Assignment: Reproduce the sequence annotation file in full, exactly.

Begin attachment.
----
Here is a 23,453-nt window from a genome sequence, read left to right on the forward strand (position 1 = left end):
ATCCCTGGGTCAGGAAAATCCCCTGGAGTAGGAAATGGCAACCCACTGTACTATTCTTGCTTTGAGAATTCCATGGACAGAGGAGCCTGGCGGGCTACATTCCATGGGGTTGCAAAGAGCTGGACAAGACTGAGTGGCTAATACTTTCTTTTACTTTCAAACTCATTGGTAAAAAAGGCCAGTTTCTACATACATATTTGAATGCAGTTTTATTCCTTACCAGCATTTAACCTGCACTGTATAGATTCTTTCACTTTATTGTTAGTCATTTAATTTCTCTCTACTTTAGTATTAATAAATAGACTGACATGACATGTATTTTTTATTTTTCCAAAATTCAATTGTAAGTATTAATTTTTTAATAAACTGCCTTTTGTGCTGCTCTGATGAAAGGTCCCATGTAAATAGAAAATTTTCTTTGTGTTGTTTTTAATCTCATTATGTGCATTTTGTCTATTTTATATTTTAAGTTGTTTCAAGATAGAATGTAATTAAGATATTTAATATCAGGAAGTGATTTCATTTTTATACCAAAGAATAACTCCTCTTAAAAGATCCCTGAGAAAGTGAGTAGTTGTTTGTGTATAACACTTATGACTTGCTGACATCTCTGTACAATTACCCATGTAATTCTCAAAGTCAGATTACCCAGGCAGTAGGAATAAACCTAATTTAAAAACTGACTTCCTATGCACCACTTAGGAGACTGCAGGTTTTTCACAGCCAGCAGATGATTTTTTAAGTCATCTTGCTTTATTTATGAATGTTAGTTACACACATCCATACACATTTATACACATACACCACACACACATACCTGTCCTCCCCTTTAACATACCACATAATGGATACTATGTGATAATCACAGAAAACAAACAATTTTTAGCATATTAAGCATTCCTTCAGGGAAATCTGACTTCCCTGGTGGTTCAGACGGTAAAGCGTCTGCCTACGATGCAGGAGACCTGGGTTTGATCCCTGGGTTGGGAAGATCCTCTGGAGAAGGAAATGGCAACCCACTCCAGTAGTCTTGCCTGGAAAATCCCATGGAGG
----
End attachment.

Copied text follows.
Here is a 23,453-nt window from a genome sequence, read left to right on the forward strand (position 1 = left end):
ATCCCTGGGTCAGGAAAATCCCCTGGAGTAGGAAATGGCAACCCACTGTACTATTCTTGCTTTGAGAATTCCATGGACAGAGGAGCCTGGCGGGCTACATTCCATGGGGTTGCAAAGAGCTGGACAAGACTGAGTGGCTAATACTTTCTTTTACTTTCAAACTCATTGGTAAAAAAGGCCAGTTTCTACATACATATTTGAATGCAGTTTTATTCCTTACCAGCATTTAACCTGCACTGTATAGATTCTTTCACTTTATTGTTAGTCATTTAATTTCTCTCTACTTTAGTATTAATAAATAGACTGACATGACATGTATTTTTTATTTTTCCAAAATTCAATTGTAAGTATTAATTTTTTAATAAACTGCCTTTTGTGCTGCTCTGATGAAAGGTCCCATGTAAATAGAAAATTTTCTTTGTGTTGTTTTTAATCTCATTATGTGCATTTTGTCTATTTTATATTTTAAGTTGTTTCAAGATAGAATGTAATTAAGATATTTAATATCAGGAAGTGATTTCATTTTTATACCAAAGAATAACTCCTCTTAAAAGATCCCTGAGAAAGTGAGTAGTTGTTTGTGTATAACACTTATGACTTGCTGACATCTCTGTACAATTACCCATGTAATTCTCAAAGTCAGATTACCCAGGCAGTAGGAATAAACCTAATTTAAAAACTGACTTCCTATGCACCACTTAGGAGACTGCAGGTTTTTCACAGCCAGCAGATGATTTTTTAAGTCATCTTGCTTTATTTATGAATGTTAGTTACACACATCCATACACATTTATACACATACACCACACACACATACCTGTCCTCCCCTTTAACATACCACATAATGGATACTATGTGATAATCACAGAAAACAAACAATTTTTAGCATATTAAGCATTCCTTCAGGGAAATCTGACTTCCCTGGTGGTTCAGACGGTAAAGCGTCTGCCTACGATGCAGGAGACCTGGGTTTGATCCCTGGGTTGGGAAGATCCTCTGGAGAAGGAAATGGCAACCCACTCCAGTAGTCTTGCCTGGAAAATCCCATGGAGG